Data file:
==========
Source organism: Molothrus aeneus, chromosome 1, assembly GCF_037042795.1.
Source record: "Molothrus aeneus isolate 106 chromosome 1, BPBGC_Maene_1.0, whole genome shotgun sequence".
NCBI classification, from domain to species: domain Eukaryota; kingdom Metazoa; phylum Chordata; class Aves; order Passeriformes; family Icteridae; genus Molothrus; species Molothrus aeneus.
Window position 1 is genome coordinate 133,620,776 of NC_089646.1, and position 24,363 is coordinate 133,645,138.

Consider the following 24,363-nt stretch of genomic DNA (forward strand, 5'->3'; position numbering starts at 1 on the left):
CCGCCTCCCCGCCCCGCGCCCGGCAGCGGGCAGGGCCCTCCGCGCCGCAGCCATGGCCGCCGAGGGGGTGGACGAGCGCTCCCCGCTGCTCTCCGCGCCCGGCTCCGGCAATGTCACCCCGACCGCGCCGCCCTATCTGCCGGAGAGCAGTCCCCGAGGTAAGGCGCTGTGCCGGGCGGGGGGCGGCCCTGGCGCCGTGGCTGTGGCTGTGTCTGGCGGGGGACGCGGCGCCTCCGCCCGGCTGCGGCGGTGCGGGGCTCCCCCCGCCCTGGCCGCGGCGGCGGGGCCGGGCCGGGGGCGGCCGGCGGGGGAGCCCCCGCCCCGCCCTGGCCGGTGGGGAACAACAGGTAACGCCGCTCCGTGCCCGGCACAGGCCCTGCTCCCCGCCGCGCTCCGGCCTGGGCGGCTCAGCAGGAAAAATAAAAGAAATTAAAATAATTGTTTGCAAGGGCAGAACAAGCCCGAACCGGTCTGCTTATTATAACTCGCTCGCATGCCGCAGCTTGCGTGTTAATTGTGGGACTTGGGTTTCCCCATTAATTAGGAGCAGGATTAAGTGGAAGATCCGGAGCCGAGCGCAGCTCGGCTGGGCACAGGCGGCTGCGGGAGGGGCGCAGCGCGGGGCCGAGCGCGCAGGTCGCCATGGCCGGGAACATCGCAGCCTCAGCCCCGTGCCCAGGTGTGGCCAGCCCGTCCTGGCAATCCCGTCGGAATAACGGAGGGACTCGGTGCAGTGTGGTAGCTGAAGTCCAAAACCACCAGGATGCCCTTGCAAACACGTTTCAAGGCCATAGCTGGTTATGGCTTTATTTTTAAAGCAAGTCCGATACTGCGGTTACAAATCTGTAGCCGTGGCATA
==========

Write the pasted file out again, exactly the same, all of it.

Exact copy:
Source organism: Molothrus aeneus, chromosome 1, assembly GCF_037042795.1.
Source record: "Molothrus aeneus isolate 106 chromosome 1, BPBGC_Maene_1.0, whole genome shotgun sequence".
NCBI classification, from domain to species: domain Eukaryota; kingdom Metazoa; phylum Chordata; class Aves; order Passeriformes; family Icteridae; genus Molothrus; species Molothrus aeneus.
Window position 1 is genome coordinate 133,620,776 of NC_089646.1, and position 24,363 is coordinate 133,645,138.

Consider the following 24,363-nt stretch of genomic DNA (forward strand, 5'->3'; position numbering starts at 1 on the left):
CCGCCTCCCCGCCCCGCGCCCGGCAGCGGGCAGGGCCCTCCGCGCCGCAGCCATGGCCGCCGAGGGGGTGGACGAGCGCTCCCCGCTGCTCTCCGCGCCCGGCTCCGGCAATGTCACCCCGACCGCGCCGCCCTATCTGCCGGAGAGCAGTCCCCGAGGTAAGGCGCTGTGCCGGGCGGGGGGCGGCCCTGGCGCCGTGGCTGTGGCTGTGTCTGGCGGGGGACGCGGCGCCTCCGCCCGGCTGCGGCGGTGCGGGGCTCCCCCCGCCCTGGCCGCGGCGGCGGGGCCGGGCCGGGGGCGGCCGGCGGGGGAGCCCCCGCCCCGCCCTGGCCGGTGGGGAACAACAGGTAACGCCGCTCCGTGCCCGGCACAGGCCCTGCTCCCCGCCGCGCTCCGGCCTGGGCGGCTCAGCAGGAAAAATAAAAGAAATTAAAATAATTGTTTGCAAGGGCAGAACAAGCCCGAACCGGTCTGCTTATTATAACTCGCTCGCATGCCGCAGCTTGCGTGTTAATTGTGGGACTTGGGTTTCCCCATTAATTAGGAGCAGGATTAAGTGGAAGATCCGGAGCCGAGCGCAGCTCGGCTGGGCACAGGCGGCTGCGGGAGGGGCGCAGCGCGGGGCCGAGCGCGCAGGTCGCCATGGCCGGGAACATCGCAGCCTCAGCCCCGTGCCCAGGTGTGGCCAGCCCGTCCTGGCAATCCCGTCGGAATAACGGAGGGACTCGGTGCAGTGTGGTAGCTGAAGTCCAAAACCACCAGGATGCCCTTGCAAACACGTTTCAAGGCCATAGCTGGTTATGGCTTTATTTTTAAAGCAAGTCCGATACTGCGGTTACAAATCTGTAGCCGTGGCATA